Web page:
r-daub-a-blog, February 4, 2007
In early 1995 I made my first major solo trip outside the New York metropolitan area to San Francisco, California. I was a senior in college at the time, and part of the purpose of this journey was to scout a possible location for my post-scholarly life where I could begin my writing career in earnest. Just as important, perhaps, was to make a pilgrimage to the city my hero Jack Kerouac was so fond of, and to visit the intersection of Haight and Ashbury, the cultural crossroads of the 1960s where young people from across the land got on the bus and set out towards a destination known only as “FURTHER”.
When I got there, however, I was a bit disappointed. My impression of the place went something like this:
I envisioned my visit to Haight-Ashbury as a pilgrimage to a place where thirty years earlier the ideal of freedom was exercised to the extent that it changed the world, a place where the pioneers of the counterculture crammed into Victorian-style homes and lived in a way that now, in this age of AIDS and crack, can only be imagined, a place where even today the energy that once radiated from this intersection and called to the youth of the planet to live and be free could still be felt. When I got there, however, and looked up at the signs that said ‘Haight’ and ‘Ashbury’ and the Ben & Jerry’s ice cream store behind me, I didn’t feel anything. I closed my eyes and touched the pole that the street signs were attached to, and, after a couple of minutes, I finally did start to feel something, which, after opening my eyes again, I recognized as a close relation to foolishness. All I saw were cars and buses and people going by, just like in every other intersection in the city. If I hadn’t already known, I never would have realized where I was; there was nothing to be seen, heard, or felt to indicate the significance of the place. I was just another guy in a big city standing on a street corner touching a pole.
Indicative of the experience was the young woman sitting outside Ben & Jerry’s doing nothing at all whom I asked to take a photo of me standing in front of the ‘Haight’ and ‘Ashbury’ street signs. She seemed annoyed at being bothered and perplexed as to why some schmuck with a backpack would want to have his picture taken in front of a street sign. After taking a moment to consider the request, she did finally agree to snap the photo, one that I was later disappointed to see didn’t come out very well—much like the experience itself.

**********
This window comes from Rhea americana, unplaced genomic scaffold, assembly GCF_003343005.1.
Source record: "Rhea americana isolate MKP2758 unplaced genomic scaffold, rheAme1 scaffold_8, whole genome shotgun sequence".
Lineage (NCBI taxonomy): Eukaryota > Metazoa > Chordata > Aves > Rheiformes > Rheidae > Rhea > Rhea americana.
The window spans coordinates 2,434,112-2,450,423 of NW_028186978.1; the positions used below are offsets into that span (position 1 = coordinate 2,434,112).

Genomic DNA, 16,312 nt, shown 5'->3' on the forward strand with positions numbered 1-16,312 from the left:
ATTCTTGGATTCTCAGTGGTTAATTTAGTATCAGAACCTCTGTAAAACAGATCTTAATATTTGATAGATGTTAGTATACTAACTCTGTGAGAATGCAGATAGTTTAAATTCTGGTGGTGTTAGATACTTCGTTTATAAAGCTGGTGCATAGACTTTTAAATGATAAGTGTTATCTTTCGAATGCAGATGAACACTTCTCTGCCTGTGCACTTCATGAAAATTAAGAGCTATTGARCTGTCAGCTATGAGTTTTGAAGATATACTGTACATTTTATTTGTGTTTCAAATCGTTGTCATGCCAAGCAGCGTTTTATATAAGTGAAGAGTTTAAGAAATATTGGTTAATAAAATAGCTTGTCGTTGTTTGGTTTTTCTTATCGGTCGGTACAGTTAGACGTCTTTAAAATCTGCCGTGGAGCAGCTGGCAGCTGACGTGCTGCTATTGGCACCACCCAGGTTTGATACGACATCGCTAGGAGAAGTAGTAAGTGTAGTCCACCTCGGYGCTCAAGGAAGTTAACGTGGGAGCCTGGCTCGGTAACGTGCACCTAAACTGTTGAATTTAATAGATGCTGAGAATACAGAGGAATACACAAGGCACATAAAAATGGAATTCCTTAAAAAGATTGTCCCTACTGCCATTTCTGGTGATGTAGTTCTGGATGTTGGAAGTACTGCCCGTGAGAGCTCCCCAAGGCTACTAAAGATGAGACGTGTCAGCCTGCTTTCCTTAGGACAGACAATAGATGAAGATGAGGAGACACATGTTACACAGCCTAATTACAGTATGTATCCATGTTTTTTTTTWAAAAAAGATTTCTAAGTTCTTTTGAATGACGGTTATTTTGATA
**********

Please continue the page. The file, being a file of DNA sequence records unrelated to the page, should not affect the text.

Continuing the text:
* * *
Twelve years later I am visiting London for the first time, and one of the places I have to visit while here is the crosswalk at Abbey Road Studios in Westminster, setting of the Beatles’ Abbey Road album cover. It is one of my all-time favorite albums, and the cover is the Beatles’ most interesting, far more so than the elaborately contrived Sgt. Pepper, which itself is somewhat contrived and, in my opinion, falsely considered some of the band’s most innovative work. My parents had Abbey Road on vinyl, and, despite the simple and seemingly spontaneous cover conspiracy theorists claim is more contrived than it appears) set in a nondescript neighborhood that looked similar to blocks I had seen not far from where I grew up, it was a place I always wanted to visit.
* * *
I descend into the Underground Jubilee line and head up to St. John’s Wood, but instead decide to go one more stop up to the Swiss Cottage station. It is around three in the afternoon on an overcast, misty winter’s day with a nice London chill in the air, and upon emerging from the depths of the tube and reestablishing my sense of direction, I realize that I had better pick up the pace if I want to get there before dark.
I reach Abbey Road about five or six blocks from the studio. It is an upscale neighborhood with a mixture of detached homes, townhouses, and apartment buildings, and I am a bit surprised at the heavy volume of traffic. Based on the album cover, I thought it would be a quiet sidestreet in the suburbs where one could kick a football with a mate without fear of being struck by a double-decker bus, but this does not appear to be the case.